Quarantine and Border Health Services Branch – Maritime Activity Fact Sheet
Each year, thousands of ships of different types and functions make calls at numerous U.S. ports, presenting a formidable public health challenge. In a single voyage, cruise ships can carry thousands of people from different communities and environments. Crew members often come from countries where levels of vaccination are much lower than in the United States. These crew members can bring vaccine-preventable diseases onto cruise ships. Due to the close quarters and prolonged contact on ships, communicable diseases can easily spread from person to person or through contaminated food, water, or environmental sources. Additionally, on cruise ships, individuals with chronic conditions, elderly people, or pregnant women may be more seriously affected by infectious diseases.
The mission of the Quarantine and Border Health Services Branch (QBHSB) Maritime Activity is to support the maritime community in its efforts to reduce the risk of introduction and transmission of communicable disease on ships and into the United States, through development of evidence-based investigation and response tools, and to be a source of or conduit for subject-matter expertise.
U.S Foreign Quarantine regulations, 42 CFR Part 71, require the master of a ship destined for a U.S. port to immediately report the onboard occurrence of any death or any ill person among passengers or crew to the quarantine station with jurisdiction over the port at which the ship will arrive.
Under the revised International Health Regulations (2005), the CDC Quarantine Stations are the "Competent Authorities" for oversight of implementation and application of health measures at U.S. ports of entry. This includes issuing or requiring Ship Sanitation Certificates following an onboard inspection for evidence of public health risks.
Maritime Industry Statistics (2008) *
- 17 major cruise lines operated in North America, including 118 vessels and over 9.9 million passengers booked on 4,212 cruises
- Top 5 U.S. departure ports for cruise ships were Miami, Port Canaveral, Fort Lauderdale, Los Angeles, and San Juan
- Top 4 cruise destinations were the Western and Eastern Caribbean, the Bahamas, and Alaska
- U.S. waterborne cargo trade (foreign and domestic) amounted to 2.3 billion metric tons
- 7,119 oceangoing cargo vessels made 60,578 calls at U.S. ports
- Top 5 U.S. ports for foreign container trade were Los Angeles/Long Beach, Houston, Savannah, New York, and Seattle/Tacoma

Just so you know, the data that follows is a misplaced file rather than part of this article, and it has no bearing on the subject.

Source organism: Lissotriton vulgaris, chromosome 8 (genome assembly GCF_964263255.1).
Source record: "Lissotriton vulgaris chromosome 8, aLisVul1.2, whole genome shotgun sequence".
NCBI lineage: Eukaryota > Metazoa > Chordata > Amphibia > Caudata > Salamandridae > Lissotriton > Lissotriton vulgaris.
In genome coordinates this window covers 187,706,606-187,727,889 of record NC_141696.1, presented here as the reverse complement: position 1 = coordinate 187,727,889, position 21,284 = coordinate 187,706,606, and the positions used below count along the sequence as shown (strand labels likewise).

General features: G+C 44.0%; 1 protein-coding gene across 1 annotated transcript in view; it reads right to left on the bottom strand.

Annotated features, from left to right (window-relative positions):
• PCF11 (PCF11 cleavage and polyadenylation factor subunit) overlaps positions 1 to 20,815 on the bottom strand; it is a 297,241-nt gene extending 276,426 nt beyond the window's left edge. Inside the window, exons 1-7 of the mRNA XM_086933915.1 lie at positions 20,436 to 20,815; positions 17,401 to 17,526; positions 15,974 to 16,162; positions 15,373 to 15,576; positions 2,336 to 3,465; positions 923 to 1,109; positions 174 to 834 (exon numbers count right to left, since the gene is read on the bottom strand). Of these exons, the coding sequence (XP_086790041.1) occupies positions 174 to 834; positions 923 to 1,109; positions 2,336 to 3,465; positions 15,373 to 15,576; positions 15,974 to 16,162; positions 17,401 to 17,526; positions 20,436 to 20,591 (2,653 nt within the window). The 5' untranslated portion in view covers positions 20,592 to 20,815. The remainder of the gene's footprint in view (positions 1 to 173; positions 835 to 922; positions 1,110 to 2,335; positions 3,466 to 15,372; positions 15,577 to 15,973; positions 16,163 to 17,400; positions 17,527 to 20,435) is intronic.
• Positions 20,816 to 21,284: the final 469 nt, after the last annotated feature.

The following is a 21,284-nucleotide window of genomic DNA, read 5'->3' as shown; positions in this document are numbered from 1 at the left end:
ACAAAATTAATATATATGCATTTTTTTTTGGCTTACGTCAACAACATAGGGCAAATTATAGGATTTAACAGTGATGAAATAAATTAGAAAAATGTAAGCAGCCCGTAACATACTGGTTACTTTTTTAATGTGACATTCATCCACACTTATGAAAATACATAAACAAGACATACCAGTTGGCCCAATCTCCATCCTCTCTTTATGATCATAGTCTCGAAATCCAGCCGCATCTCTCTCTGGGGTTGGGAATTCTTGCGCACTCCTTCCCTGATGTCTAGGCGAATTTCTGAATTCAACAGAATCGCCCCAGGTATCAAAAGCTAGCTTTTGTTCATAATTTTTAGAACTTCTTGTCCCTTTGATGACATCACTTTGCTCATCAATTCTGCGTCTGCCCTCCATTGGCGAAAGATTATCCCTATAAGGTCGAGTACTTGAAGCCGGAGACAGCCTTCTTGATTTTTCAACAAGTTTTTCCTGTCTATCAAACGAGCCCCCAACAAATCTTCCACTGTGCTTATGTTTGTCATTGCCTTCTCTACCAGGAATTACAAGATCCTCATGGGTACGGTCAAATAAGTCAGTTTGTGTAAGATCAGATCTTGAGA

* Data from the Department of Transportation Maritime Administration
Illness and death reporting by cruise ships can be done via the electronic Maritime Illness and Death Reporting System (MIDRS), which was implemented in 2009. Reports may be submitted at the MIDRS website or by MIDRS email. At CDC's request, cruise ships also send cumulative end-of-voyage reports for specific conditions of interest (e.g., influenza-like illness) among passengers or crew.
Except during the 2009 influenza A (H1N1) pandemic, the most common illness reported by cruise and cargo ships is chickenpox among crew members. Deaths onboard occur more often among passengers than crew, with cardiovascular disease as the most common cause of death.
In addition to illness and death reports sent to DGMQ, cruise ships also provide notification of gastrointestinal illness onboard to the CDC Vessel Sanitation Program (VSP) via MIDRS. More information on VSP can be found at this website: http://www.cdc.gov/nceh/vsp/ »
The Maritime Activity supports the maritime community in several ways:
- Assists in the collection and analysis of data related to illness and death onboard cruise or cargo ships destined for a U.S. port of arrival
- Provides maritime illness and death surveillance data to CDC leadership, internal CDC partners, and maritime industry partners, as requested
- Develops guidance documents for quarantine stations responding to maritime illness reports (e.g., varicella, tuberculosis, rubella, measles, mumps, pertussis)
- Develops guidance for the cruise industry response to illness onboard ships
- Works with a variety of maritime partners and agencies to develop and participate in exercises to test and refine maritime notifications and illness or outbreak response
- Provides MIDRS administrative support
- Assists quarantine stations with outbreak investigations and facilitates communication between quarantine station field activities and CDC subject-matter experts for maritime issues
- Provides cruise travel guidance to the CDC Health Information for International Travel (“Yellow Book”)
The Maritime Activity works closely with a variety of organizations to better support the maritime community. Some of these organizations include:
- Cruise Lines International Association (CLIA) – the world’s largest cruise association, composed of 25 of the major cruise lines serving North America and dedicated to the promotion and growth of the cruise industry
- Chamber of Shipping of America (CSA) – organization representing 33 U.S.-based companies that own, operate or charter oceangoing tankers, container ships, dry bulk vessels, and companies that maintain a commercial interest in the operation of these vessels
- U.S. Coast Guard – a U.S. armed force that safeguards maritime interests in the heartland, in the ports, at sea, and around the globe
- CDC Vessel Sanitation Program (VSP) – CDC program that assists the cruise ship industry to prevent and control the introduction, transmission, and spread of gastrointestinal illnesses on cruise ships and conducts periodic operational sanitation inspections of cruise ships
- Customs and Border Protection (CBP) – Department of Homeland Security agency responsible for securing and facilitating trade and travel and enforcing immigration regulations